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Horizontal Knowledge and Vertical Knowledge in the IT World

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IT Career Planning is an area that all IT workers must take seriously.  This article and podcast discuss one area of such planning.  The difference between Horizontal and Vertical growth in your technical career.

What does it mean to say Vertical or Horizontal in this context?  Horizontal Knowledge is to know pure technology while Vertical Knowledge is knowing how your organization uses and deploys technology.  In other words, knowing where all the bodies are buried and how your organization has evolved as a technological organism is Vertical.  Product knowledge, IEEE specifications, protocols and Best Practices--are Horizontal.

Which is better?  That depends on who is asking.  If you are an IT manager looking at your staff--company specific knowledge is far more valuable.  If you are an IT manager looking at a potential new hire--raw technology wins.  The  question to ask is--where do you see yourself?  If you are confident in your position--then your vertical knowledge is your security.  If you think you may need to seek a new position someday--and you most likely will--then you cannot ignore horizontal knowledge.

As someone moves into management their range of responsibility broadens to a point where they are managing projects or technologies about which they have limited pure knowledge.  This is natural and unavoidable.  As you go up through the hierarchy--you do so vertically.  More and more your skills are about how your organization does things--as compared to "how things are best done."  This makes you more valuable to your current organization but less valuable to other organizations--unless you find a new horizontal.  Often that horizontal is management itself.  Then you become Vertical technologically--but Horizontal in the field of management.  You are still keeping a horizontal approach in your chosen direction.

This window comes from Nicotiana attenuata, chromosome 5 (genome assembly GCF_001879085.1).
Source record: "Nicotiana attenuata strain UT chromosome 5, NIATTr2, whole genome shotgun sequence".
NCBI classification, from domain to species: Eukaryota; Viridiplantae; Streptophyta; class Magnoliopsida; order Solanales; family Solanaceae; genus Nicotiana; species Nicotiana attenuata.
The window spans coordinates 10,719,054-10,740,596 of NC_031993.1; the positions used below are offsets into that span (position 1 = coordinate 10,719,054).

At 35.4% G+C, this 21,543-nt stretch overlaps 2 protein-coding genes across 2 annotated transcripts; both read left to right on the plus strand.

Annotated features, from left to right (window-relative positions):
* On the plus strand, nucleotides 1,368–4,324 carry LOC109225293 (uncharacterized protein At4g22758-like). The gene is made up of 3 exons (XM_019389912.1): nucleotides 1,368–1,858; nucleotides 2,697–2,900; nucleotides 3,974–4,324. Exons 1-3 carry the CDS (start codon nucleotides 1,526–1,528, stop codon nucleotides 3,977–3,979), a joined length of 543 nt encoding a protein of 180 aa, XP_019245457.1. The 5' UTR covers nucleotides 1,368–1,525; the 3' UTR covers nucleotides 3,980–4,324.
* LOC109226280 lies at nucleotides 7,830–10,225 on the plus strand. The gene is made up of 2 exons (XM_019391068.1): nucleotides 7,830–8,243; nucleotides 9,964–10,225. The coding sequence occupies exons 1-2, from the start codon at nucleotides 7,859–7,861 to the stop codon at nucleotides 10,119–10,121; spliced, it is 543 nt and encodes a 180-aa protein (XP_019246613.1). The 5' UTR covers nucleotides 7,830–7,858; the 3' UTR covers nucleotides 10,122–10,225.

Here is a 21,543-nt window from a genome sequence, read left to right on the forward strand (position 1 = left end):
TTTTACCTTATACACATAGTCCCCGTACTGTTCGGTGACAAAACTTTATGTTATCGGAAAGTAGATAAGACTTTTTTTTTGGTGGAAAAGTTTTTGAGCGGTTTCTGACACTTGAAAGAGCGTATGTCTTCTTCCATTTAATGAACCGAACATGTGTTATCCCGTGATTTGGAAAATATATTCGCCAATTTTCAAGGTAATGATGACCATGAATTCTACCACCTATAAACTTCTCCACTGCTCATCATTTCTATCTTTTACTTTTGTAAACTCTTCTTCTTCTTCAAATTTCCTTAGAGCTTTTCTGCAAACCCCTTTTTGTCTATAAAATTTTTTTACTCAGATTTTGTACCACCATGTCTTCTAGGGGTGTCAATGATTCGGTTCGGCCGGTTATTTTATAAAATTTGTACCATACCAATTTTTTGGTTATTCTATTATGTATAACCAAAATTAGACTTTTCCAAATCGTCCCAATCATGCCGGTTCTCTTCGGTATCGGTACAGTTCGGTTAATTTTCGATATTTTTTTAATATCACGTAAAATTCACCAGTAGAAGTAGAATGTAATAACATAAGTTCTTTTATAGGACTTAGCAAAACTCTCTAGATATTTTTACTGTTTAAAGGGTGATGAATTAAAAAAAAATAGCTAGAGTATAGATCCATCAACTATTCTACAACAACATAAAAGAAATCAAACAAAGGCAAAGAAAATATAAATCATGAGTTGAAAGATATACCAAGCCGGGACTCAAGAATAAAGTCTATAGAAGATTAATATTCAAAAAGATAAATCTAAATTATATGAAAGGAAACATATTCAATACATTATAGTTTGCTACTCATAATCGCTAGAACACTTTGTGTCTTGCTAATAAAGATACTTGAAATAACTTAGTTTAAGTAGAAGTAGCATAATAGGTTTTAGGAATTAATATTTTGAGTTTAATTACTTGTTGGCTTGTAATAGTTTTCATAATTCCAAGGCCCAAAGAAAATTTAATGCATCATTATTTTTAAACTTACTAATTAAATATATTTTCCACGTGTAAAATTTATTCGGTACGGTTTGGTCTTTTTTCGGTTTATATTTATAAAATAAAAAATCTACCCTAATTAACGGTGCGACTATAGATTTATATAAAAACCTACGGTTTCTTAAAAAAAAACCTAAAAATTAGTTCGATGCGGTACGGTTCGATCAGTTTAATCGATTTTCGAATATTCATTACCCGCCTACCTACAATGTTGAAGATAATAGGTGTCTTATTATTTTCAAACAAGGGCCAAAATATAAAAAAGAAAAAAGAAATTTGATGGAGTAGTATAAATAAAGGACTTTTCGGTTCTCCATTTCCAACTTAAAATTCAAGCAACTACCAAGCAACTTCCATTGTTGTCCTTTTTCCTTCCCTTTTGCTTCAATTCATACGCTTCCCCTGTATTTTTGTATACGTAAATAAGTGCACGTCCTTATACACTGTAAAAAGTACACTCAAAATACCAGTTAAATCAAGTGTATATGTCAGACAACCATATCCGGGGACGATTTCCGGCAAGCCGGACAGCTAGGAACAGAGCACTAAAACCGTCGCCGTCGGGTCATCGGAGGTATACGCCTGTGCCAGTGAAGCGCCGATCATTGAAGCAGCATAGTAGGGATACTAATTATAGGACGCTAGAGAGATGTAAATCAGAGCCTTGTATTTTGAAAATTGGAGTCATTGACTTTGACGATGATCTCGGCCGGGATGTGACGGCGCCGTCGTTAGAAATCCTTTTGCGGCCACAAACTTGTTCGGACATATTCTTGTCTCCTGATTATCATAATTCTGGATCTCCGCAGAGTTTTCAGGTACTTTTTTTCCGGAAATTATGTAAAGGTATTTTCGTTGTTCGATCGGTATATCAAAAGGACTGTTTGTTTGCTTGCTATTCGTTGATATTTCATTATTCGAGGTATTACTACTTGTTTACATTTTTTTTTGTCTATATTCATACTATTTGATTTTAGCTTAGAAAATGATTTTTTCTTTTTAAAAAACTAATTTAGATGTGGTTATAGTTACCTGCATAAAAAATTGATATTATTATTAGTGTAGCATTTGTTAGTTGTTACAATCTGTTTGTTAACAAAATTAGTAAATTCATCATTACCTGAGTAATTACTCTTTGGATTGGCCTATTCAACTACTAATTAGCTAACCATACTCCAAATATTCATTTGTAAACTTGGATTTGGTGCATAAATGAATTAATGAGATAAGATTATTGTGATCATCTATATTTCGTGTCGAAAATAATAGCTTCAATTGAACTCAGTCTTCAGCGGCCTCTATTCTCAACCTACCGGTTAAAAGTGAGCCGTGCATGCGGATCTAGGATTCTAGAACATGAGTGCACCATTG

If you are more driven by the bits and bytes of things--how your organization uses a given technology, such as Websphere, Networking, Servers, Operating Systems or Databases, is indeed critical.  But do you keep current with Best Practices in your field?  Are you able to say that you know the raw technology well enough to walk into a new situation and perform well?  Or, are you completely steeped in your organization's processes and designs?  Be honest with yourself.  Have you lost interest in how it "could" be done because that is not the way it is done where you work?  If so, then you are growing predominantly Vertically.  Failure to grow Horizontally while growing more and more Vertical--leads to trouble.  Such workers--if they lose their job--have more trouble finding a new one.  New employers want plasticity and a strong foundation in what is happening now.  Someone who is strong in one approach and inexperienced in the rest may be less desirable than someone with current raw knowledge but less experience.  Such people are moldable--and happy with far less money than you are likely to be. 

Control of your career means conscious decisions about these choices--rather than going with the flow.  Do you love the technology itself?  Does it challenge you and excite you?  Are you really interested in the details of how it works?  If so, it may be that you need to keep away from management.  Not because you cannot do it or are unsuited to it.  But because you are more suited to the bits and bytes and the management path will take you away from that.  This seems like a rather obvious point--but it is not.  Management is viewed as "higher" and better.  For a person not to move "up"--can seem as if you are stuck and not growing in your career.  That is a hurtful and pointless way of thinking.  If you know what makes you happy--keep to that.  However--that does not mean that you are through.  Manage your growth.  Keep Horizontal.  Try to grow at a 45 degree angle--increasing your knowledge of your organization's ways--but making equal time for growing pure knowledge of your technical field.  Your organization may not want your input and that can be frustrating--but if you have to move on it will be your lifeline.

 Follow Barry Koplowitz on Twitter @bkoplowitz



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